Debra had left her drug dependent
husband, MARK, in order to provide a better environment for their son,
CHRISTOPHER. Her child's welfare was her main concern above anything
else; however, the separation was not meant to cut MARK out of their
Despite his problems, Debra still
loved MARK and, because they shared a child, it was important to her
that her son have a father/son relationship with his dad on the
condition that MARK give up his drug and alcohol abusing lifestyle. In
her divorce proceedings Debra stipulated sole custody
and supervised visitations, because she knew she had to take measures
to protect the safety and welfare of their small child.
the separation, Debra attended substance abuse
counseling sessions with MARK several times a week to show support.
She also worked full-time to support herself and her child.
Debra had been employed at various insurance companies for a
number of years, because she enjoyed working in that field.
At each place of employment she was able to acquire
a better position because of her skills and her work experience.
Changing employers was solely to take advantage of better
opportunities to advance, with the ultimate goal to become an
underwriter, which she was in the process of achieving at her last
place of employment. During her entire working career, Debra
always considered the employee's benefits package as important as her
paycheck. Medical coverage for herself and Christopher was the most
important factor of her employment.
At this point in time, she was not concerned about
any specific life insurance benefits and never purchased a dedicated
life insurance policy. A nominal life insurance rider was part of her
Employees Benefit Package. After her initial thirty days it was the
annual renewal period and she was filling out the respective forms at
home. JIM was watching her do this and started to ask a number of
questions about her insurance and read her benefits booklet. It must
have been then that he became aware of her entitlements, because
Debra never discussed her job or anything connected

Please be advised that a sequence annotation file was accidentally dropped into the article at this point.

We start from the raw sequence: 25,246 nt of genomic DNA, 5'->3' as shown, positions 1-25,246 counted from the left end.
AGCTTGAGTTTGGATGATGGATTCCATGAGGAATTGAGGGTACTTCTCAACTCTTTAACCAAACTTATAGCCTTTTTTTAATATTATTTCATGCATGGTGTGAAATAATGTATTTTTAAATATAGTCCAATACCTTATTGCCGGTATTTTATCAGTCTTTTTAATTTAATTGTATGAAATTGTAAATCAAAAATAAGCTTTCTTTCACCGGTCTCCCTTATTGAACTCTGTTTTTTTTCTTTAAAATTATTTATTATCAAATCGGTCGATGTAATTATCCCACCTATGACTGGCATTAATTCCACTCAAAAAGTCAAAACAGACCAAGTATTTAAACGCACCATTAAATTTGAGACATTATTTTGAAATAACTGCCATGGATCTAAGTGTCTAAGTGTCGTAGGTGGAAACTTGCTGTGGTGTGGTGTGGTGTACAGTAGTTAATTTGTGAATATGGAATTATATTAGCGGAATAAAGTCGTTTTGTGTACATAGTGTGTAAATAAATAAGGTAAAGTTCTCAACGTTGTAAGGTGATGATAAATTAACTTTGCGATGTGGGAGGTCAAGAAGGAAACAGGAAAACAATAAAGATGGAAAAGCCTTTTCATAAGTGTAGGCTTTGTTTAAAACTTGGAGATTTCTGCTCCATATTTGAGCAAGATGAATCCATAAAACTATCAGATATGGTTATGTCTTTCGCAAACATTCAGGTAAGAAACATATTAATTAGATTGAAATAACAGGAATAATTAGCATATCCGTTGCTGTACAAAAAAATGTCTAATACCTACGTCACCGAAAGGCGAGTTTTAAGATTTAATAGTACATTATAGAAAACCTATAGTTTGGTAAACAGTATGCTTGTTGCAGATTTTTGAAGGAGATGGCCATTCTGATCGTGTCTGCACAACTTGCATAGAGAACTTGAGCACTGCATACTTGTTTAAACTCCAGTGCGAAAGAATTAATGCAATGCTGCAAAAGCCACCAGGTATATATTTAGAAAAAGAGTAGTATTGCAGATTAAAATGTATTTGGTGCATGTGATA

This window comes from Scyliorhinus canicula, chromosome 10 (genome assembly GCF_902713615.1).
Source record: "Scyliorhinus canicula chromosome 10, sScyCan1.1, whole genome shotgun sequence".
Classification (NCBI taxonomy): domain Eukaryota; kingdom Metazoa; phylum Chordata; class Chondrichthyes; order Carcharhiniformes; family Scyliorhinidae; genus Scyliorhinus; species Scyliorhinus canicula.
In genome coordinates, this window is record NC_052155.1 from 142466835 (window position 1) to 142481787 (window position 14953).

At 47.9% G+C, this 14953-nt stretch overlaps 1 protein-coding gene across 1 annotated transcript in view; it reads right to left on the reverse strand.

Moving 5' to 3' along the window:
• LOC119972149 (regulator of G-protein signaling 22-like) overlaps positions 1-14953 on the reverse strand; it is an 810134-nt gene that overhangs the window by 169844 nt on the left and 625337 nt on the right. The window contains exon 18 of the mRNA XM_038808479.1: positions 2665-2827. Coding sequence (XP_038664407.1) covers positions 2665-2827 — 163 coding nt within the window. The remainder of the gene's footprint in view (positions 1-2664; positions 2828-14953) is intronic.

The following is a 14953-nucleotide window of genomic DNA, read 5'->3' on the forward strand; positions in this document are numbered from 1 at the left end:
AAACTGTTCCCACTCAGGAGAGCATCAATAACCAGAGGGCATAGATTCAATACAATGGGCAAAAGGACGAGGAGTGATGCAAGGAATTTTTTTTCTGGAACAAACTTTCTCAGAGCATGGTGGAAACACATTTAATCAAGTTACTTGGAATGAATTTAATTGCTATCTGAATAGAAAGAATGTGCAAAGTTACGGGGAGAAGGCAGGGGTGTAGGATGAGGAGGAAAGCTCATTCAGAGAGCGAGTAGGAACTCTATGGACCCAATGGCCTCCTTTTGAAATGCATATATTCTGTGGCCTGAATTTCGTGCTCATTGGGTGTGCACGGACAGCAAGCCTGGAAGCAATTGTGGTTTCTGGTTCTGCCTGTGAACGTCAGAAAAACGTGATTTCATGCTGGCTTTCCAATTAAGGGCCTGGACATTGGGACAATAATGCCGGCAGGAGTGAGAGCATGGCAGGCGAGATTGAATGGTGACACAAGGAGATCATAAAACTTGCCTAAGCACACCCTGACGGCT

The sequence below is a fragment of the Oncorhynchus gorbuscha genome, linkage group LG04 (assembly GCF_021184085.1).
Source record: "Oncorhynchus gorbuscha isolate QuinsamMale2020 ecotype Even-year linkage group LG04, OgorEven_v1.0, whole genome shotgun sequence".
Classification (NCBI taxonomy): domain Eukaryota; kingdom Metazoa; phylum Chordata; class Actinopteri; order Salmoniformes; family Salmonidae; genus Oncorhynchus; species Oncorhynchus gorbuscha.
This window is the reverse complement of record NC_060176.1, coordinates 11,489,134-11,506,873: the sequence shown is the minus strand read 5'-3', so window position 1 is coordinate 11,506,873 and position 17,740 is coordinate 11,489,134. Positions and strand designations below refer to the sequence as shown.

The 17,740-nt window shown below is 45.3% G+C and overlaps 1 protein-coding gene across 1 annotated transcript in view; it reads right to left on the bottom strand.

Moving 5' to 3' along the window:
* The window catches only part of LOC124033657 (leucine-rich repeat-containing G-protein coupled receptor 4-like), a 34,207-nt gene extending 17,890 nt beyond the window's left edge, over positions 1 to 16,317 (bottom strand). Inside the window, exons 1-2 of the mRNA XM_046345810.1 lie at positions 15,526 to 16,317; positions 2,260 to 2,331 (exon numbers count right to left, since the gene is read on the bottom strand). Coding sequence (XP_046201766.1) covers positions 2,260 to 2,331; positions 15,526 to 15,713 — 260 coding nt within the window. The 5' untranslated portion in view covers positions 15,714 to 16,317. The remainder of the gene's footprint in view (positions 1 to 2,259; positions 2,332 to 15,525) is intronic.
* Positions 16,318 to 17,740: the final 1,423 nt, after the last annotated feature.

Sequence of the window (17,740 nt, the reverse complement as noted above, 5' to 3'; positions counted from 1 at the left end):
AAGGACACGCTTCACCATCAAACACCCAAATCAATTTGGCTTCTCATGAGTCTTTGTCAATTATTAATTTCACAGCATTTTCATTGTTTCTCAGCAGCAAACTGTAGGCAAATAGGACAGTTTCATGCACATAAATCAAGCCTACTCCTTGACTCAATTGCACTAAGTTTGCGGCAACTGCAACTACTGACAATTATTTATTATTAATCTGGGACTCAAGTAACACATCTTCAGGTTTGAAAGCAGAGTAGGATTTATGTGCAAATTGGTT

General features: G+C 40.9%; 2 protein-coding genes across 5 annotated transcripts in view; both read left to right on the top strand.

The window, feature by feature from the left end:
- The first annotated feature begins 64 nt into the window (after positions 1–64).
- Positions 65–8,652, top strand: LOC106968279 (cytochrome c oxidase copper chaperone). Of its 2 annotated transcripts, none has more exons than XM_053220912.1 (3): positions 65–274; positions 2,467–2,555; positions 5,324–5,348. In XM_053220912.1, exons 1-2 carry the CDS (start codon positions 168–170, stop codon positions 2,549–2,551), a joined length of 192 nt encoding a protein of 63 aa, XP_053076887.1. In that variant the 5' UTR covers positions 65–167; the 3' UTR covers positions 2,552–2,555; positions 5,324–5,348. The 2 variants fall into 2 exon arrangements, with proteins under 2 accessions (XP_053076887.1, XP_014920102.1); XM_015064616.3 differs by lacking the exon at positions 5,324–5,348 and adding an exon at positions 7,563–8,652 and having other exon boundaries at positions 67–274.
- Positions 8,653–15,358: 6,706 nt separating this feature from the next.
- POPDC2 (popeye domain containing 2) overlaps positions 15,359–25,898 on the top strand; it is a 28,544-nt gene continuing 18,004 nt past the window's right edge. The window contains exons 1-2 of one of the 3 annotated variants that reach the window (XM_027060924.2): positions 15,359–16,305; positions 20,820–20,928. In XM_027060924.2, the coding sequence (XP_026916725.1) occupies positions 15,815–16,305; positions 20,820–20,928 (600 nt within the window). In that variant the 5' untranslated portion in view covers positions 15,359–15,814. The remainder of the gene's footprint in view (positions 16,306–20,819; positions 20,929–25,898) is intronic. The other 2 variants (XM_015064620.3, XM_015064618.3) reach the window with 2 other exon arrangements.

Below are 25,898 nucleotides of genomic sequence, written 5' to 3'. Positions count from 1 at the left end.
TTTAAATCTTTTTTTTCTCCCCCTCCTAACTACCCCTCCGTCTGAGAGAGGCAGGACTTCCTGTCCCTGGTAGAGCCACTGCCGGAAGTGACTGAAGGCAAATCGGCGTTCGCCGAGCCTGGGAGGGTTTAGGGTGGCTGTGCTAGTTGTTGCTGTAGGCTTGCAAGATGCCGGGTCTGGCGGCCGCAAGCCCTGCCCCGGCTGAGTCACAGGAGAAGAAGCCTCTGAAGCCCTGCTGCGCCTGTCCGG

with it with anybody.
his many promises to change his habits and Debbie's
support to help him in this direction, MARK was once again arrested in
1988 and had to spend several months in jail. During that time,
Debra was living with her mother-in-law, ILSE MILKE,
with whom Debbie shared a loving bond and who
provided Christopher with some sort of family environment despite the
divorce from her son.
After his release from
jail in January 1989, MARK wanted to see his son and CHRISTOPHER had
not seen his daddy in six months. Debbie supervised
the visits and was hoping that MARK would stay clean now. He had to
report to a parole officer on a regular basis and provide a urine
sample. Just a short month later, MARK called up Debra
frantically to go with him to his parole officer and switch the urine
became unglued and refused, but she offered to talk to the parole
officer to enter MARK into a rehabilitation clinic and that she would
support him. Otherwise, MARK would have faced a very long prison term.
The program involved a family day and Debbie
faithfully took CHRISTOPHER to see his dad each Saturday. In May 1989,
MARK was released from the rehab clinic and went to live with a
sponsor. Thinking that MARK was on the road to recovery and talking to
his sponsor, Debra eventually let him spend a day
with CHRISTOPHER. This went well for a few visits and then she did not
hear from him for quite some time.
In late July, MARK
asked again to have a day with CHRISTOPHER and Debra
agreed, stipulating that the sponsor was present and that she would
pick up CHRIS at 6.00 p.m. When she came to the house, she noticed a
number of people around and that MARK was high again. She was furious
that her son had to be exposed to this. MARK ended up attacking
Debra. He grabbed her by the throat and in the